The Southern Shrimp Alliance has prosecuted and defended the antidumping duties imposed to respond to unfair pricing, and provided information and analysis to multiple government agencies to respond to illegal evasion of the duties. Although the SSA remains committed to obtaining a level playing field upon which the domestic industry may compete in the U.S. marketplace, the SSA is also committed to ensuring that the benefits of trade relief are enjoyed by all segments of the domestic industry not just a fortunate few.

February 1, 2010 marks the five-year anniversary of the imposition of antidumping duties on shrimp from Brazil, China, Ecuador, India, and Thailand. Throughout those five years, including 2009, the SSA has been the principle proponent and defender of this trade relief. The shrimp industry’s experience with trade law over that time has been mixed.

On one hand, trade relief clearly arrested the seemingly endless growth of shrimp imports at declining prices. The drastic change in import trends that corresponded with the SSA’s efforts to obtain trade relief played a vital role in the continued operations of hundreds of small businesses in our industry. Further, the antidumping orders have resulted in over $186 million being made available to the domestic industry over the last four years. Less tangibly, the imposition of antidumping duties on imported shrimp proved that the U.S. shrimp industry can overcome tremendous obstacles when united in pursuit of a common goal to benefit the entire industry, rather than the individual interests of those within the industry.

On the other hand, the benefits of trade relief have not been apparent to many in the industry. Despite increased stability in the market place and the arrest of declining shrimp prices, the amount shrimpers receive for their catch is the lowest in memory. The $186 million in collected antidumping duties that has been distributed to the domestic industry has overwhelmingly benefited shrimp purchasers and not fishermen. Thus, despite the influx of substantial funds into the hands of purchasers of shrimp, what shrimpers receive for their catch has continued to deteriorate.

The fact that trade relief has benefited one segment of the domestic shrimp industry disproportionately does not negate the importance of obtaining a level playing field upon which the domestic industry can compete in the U.S. market. The antidumping orders have had an important and obvious positive effect in the marketplace. However, the inequitable distribution of benefits does mean that the SSA must carefully balance the utility of the trade relief with what is in the best interests of the entire domestic industry.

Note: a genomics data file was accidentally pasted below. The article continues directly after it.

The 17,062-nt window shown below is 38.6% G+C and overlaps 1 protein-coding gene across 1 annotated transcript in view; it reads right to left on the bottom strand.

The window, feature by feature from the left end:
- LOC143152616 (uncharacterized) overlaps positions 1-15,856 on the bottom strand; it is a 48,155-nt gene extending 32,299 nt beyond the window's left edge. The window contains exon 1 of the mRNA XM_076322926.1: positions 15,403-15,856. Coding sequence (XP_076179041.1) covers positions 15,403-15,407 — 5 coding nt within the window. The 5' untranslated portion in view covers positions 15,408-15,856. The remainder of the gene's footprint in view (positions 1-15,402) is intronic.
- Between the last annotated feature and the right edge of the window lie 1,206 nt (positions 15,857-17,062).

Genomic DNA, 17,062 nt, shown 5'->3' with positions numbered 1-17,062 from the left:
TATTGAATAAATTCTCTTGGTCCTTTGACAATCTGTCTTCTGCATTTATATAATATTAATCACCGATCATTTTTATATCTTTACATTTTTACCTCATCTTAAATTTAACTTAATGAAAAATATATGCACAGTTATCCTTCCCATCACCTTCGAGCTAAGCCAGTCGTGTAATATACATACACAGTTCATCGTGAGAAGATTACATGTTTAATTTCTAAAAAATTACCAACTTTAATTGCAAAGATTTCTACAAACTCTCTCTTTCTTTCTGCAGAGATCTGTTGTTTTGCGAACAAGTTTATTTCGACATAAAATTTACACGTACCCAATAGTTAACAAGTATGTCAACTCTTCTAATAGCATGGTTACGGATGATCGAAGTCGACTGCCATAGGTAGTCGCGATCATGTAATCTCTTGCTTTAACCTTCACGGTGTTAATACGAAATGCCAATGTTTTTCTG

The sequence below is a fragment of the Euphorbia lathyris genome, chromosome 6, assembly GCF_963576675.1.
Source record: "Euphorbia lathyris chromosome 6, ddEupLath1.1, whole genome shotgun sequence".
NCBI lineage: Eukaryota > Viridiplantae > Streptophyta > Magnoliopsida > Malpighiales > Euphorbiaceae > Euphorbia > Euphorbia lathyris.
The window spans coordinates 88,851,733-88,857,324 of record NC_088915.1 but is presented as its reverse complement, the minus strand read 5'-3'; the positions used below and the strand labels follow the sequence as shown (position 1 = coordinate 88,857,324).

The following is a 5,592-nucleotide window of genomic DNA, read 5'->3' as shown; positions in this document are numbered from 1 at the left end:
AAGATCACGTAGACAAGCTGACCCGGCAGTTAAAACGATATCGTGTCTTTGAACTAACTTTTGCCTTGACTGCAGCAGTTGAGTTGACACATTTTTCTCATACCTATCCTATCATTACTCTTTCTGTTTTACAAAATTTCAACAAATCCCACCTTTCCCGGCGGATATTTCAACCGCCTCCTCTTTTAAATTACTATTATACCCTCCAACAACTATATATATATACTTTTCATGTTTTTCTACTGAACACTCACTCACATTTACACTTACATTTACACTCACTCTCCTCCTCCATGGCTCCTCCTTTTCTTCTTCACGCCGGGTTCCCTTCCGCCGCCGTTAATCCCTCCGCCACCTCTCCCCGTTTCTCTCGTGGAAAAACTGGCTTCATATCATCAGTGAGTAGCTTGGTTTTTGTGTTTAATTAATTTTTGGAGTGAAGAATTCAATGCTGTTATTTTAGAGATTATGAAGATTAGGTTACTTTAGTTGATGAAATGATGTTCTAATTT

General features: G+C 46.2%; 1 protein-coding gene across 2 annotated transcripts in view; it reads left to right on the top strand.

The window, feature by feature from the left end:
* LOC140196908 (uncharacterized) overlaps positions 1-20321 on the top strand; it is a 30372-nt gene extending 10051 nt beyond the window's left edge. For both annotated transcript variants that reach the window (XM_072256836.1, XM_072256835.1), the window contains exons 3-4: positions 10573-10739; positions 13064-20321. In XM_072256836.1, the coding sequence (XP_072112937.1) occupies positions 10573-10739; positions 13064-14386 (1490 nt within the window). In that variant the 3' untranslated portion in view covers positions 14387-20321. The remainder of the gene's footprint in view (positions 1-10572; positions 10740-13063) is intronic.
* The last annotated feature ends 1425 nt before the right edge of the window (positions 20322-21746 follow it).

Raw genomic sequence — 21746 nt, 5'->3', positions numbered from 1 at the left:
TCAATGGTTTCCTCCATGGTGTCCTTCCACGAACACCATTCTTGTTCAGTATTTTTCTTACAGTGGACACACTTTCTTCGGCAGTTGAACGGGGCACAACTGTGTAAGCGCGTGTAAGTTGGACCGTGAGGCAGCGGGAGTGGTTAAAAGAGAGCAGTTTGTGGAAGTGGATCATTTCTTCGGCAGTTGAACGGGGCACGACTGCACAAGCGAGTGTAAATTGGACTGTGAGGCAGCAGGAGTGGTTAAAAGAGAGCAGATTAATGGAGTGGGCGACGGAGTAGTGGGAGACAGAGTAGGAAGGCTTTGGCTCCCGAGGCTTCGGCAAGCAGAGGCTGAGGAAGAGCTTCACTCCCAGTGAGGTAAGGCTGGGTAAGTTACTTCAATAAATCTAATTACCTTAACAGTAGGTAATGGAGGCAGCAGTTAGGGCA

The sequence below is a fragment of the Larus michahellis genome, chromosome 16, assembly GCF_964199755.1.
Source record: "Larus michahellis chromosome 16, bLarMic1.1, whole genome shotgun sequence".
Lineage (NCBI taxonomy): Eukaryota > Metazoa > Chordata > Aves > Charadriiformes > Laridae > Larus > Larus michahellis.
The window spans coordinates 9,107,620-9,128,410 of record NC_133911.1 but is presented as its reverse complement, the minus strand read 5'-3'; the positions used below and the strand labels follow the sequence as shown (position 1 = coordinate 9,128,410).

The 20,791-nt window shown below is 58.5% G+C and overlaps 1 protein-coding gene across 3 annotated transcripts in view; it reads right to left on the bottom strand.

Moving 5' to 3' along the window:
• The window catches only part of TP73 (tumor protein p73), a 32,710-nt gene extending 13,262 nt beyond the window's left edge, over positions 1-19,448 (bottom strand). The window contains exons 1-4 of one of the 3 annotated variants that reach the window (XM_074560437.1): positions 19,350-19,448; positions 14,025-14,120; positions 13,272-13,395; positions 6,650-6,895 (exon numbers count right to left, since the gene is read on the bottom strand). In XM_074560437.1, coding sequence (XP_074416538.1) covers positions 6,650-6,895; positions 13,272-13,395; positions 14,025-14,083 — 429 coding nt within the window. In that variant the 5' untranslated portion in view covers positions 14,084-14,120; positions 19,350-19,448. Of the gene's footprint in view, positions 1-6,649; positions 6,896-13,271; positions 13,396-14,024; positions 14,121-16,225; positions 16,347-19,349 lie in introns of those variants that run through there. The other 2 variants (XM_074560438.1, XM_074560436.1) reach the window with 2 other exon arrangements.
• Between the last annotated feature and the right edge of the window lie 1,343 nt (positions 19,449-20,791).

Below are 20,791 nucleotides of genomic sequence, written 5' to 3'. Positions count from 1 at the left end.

The Southern Shrimp Alliance has prosecuted and defended the antidumping duties imposed to respond to unfair pricing, and provided information and analysis to multiple government agencies to respond to illegal evasion of the duties. Although the SSA remains committed to obtaining a level playing field upon which the domestic industry may compete in the U.S. marketplace, the SSA is also committed to ensuring that the benefits of trade relief are enjoyed by all segments of the domestic industry not just a fortunate few.

February 1, 2010 marks the five-year anniversary of the imposition of antidumping duties on shrimp from Brazil, China, Ecuador, India, and Thailand. Throughout those five years, including 2009, the SSA has been the principle proponent and defender of this trade relief. The shrimp industry’s experience with trade law over that time has been mixed.

On one hand, trade relief clearly arrested the seemingly endless growth of shrimp imports at declining prices. The drastic change in import trends that corresponded with the SSA’s efforts to obtain trade relief played a vital role in the continued operations of hundreds of small businesses in our industry. Further, the antidumping orders have resulted in over $186 million being made available to the domestic industry over the last four years. Less tangibly, the imposition of antidumping duties on imported shrimp proved that the U.S. shrimp industry can overcome tremendous obstacles when united in pursuit of a common goal to benefit the entire industry, rather than the individual interests of those within the industry.

On the other hand, the benefits of trade relief have not been apparent to many in the industry. Despite increased stability in the market place and the arrest of declining shrimp prices, the amount shrimpers receive for their catch is the lowest in memory. The $186 million in collected antidumping duties that has been distributed to the domestic industry has overwhelmingly benefited shrimp purchasers and not fishermen. Thus, despite the influx of substantial funds into the hands of purchasers of shrimp, what shrimpers receive for their catch has continued to deteriorate.

The fact that trade relief has benefited one segment of the domestic shrimp industry disproportionately does not negate the importance of obtaining a level playing field upon which the domestic industry can compete in the U.S. market. The antidumping orders have had an important and obvious positive effect in the marketplace. However, the inequitable distribution of benefits does mean that the SSA must carefully balance the utility of the trade relief with what is in the best interests of the entire domestic industry.

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